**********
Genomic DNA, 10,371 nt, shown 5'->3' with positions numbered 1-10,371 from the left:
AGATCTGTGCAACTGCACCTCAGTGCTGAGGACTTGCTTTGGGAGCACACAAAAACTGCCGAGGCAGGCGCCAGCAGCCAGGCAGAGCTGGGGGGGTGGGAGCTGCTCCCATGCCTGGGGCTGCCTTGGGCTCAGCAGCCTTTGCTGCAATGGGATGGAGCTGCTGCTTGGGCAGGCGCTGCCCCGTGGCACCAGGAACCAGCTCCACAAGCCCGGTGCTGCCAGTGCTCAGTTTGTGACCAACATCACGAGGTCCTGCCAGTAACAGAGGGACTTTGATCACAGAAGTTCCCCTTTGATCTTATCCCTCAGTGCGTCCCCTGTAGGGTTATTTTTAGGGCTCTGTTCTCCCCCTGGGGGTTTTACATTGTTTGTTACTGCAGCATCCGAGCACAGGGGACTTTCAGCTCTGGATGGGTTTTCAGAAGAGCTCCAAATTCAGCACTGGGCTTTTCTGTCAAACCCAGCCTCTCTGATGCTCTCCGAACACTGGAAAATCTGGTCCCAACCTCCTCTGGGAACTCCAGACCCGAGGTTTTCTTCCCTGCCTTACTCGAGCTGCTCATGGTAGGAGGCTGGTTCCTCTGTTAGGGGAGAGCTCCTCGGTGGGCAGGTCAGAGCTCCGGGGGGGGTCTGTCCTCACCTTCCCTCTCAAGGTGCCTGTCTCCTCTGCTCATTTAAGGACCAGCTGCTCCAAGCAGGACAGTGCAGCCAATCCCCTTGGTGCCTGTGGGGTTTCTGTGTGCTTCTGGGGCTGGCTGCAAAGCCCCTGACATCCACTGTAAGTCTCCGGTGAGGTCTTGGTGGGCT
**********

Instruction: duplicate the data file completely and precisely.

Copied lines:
Genomic DNA, 10,371 nt, shown 5'->3' with positions numbered 1-10,371 from the left:
AGATCTGTGCAACTGCACCTCAGTGCTGAGGACTTGCTTTGGGAGCACACAAAAACTGCCGAGGCAGGCGCCAGCAGCCAGGCAGAGCTGGGGGGGTGGGAGCTGCTCCCATGCCTGGGGCTGCCTTGGGCTCAGCAGCCTTTGCTGCAATGGGATGGAGCTGCTGCTTGGGCAGGCGCTGCCCCGTGGCACCAGGAACCAGCTCCACAAGCCCGGTGCTGCCAGTGCTCAGTTTGTGACCAACATCACGAGGTCCTGCCAGTAACAGAGGGACTTTGATCACAGAAGTTCCCCTTTGATCTTATCCCTCAGTGCGTCCCCTGTAGGGTTATTTTTAGGGCTCTGTTCTCCCCCTGGGGGTTTTACATTGTTTGTTACTGCAGCATCCGAGCACAGGGGACTTTCAGCTCTGGATGGGTTTTCAGAAGAGCTCCAAATTCAGCACTGGGCTTTTCTGTCAAACCCAGCCTCTCTGATGCTCTCCGAACACTGGAAAATCTGGTCCCAACCTCCTCTGGGAACTCCAGACCCGAGGTTTTCTTCCCTGCCTTACTCGAGCTGCTCATGGTAGGAGGCTGGTTCCTCTGTTAGGGGAGAGCTCCTCGGTGGGCAGGTCAGAGCTCCGGGGGGGGTCTGTCCTCACCTTCCCTCTCAAGGTGCCTGTCTCCTCTGCTCATTTAAGGACCAGCTGCTCCAAGCAGGACAGTGCAGCCAATCCCCTTGGTGCCTGTGGGGTTTCTGTGTGCTTCTGGGGCTGGCTGCAAAGCCCCTGACATCCACTGTAAGTCTCCGGTGAGGTCTTGGTGGGCT